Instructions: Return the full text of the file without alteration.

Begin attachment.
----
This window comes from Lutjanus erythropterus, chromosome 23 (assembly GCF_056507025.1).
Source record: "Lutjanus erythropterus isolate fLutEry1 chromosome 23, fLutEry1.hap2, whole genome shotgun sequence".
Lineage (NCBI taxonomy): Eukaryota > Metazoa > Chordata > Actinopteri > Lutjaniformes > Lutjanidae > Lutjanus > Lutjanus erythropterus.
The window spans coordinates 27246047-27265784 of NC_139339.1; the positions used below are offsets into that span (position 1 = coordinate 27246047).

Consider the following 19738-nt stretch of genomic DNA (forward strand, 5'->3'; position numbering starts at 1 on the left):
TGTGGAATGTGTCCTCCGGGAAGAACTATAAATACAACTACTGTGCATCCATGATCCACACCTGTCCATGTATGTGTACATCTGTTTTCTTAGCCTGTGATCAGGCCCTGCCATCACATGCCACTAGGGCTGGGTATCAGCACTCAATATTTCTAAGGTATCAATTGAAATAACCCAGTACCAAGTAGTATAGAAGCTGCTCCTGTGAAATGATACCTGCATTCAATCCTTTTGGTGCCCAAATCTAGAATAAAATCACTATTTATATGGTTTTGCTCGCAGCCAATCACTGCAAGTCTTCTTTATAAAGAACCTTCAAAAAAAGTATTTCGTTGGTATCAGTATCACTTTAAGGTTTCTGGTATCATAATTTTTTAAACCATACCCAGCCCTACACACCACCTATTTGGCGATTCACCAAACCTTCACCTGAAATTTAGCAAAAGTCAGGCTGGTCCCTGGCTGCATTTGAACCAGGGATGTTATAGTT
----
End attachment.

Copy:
This window comes from Lutjanus erythropterus, chromosome 23 (assembly GCF_056507025.1).
Source record: "Lutjanus erythropterus isolate fLutEry1 chromosome 23, fLutEry1.hap2, whole genome shotgun sequence".
Lineage (NCBI taxonomy): Eukaryota > Metazoa > Chordata > Actinopteri > Lutjaniformes > Lutjanidae > Lutjanus > Lutjanus erythropterus.
The window spans coordinates 27246047-27265784 of NC_139339.1; the positions used below are offsets into that span (position 1 = coordinate 27246047).

Consider the following 19738-nt stretch of genomic DNA (forward strand, 5'->3'; position numbering starts at 1 on the left):
TGTGGAATGTGTCCTCCGGGAAGAACTATAAATACAACTACTGTGCATCCATGATCCACACCTGTCCATGTATGTGTACATCTGTTTTCTTAGCCTGTGATCAGGCCCTGCCATCACATGCCACTAGGGCTGGGTATCAGCACTCAATATTTCTAAGGTATCAATTGAAATAACCCAGTACCAAGTAGTATAGAAGCTGCTCCTGTGAAATGATACCTGCATTCAATCCTTTTGGTGCCCAAATCTAGAATAAAATCACTATTTATATGGTTTTGCTCGCAGCCAATCACTGCAAGTCTTCTTTATAAAGAACCTTCAAAAAAAGTATTTCGTTGGTATCAGTATCACTTTAAGGTTTCTGGTATCATAATTTTTTAAACCATACCCAGCCCTACACACCACCTATTTGGCGATTCACCAAACCTTCACCTGAAATTTAGCAAAAGTCAGGCTGGTCCCTGGCTGCATTTGAACCAGGGATGTTATAGTT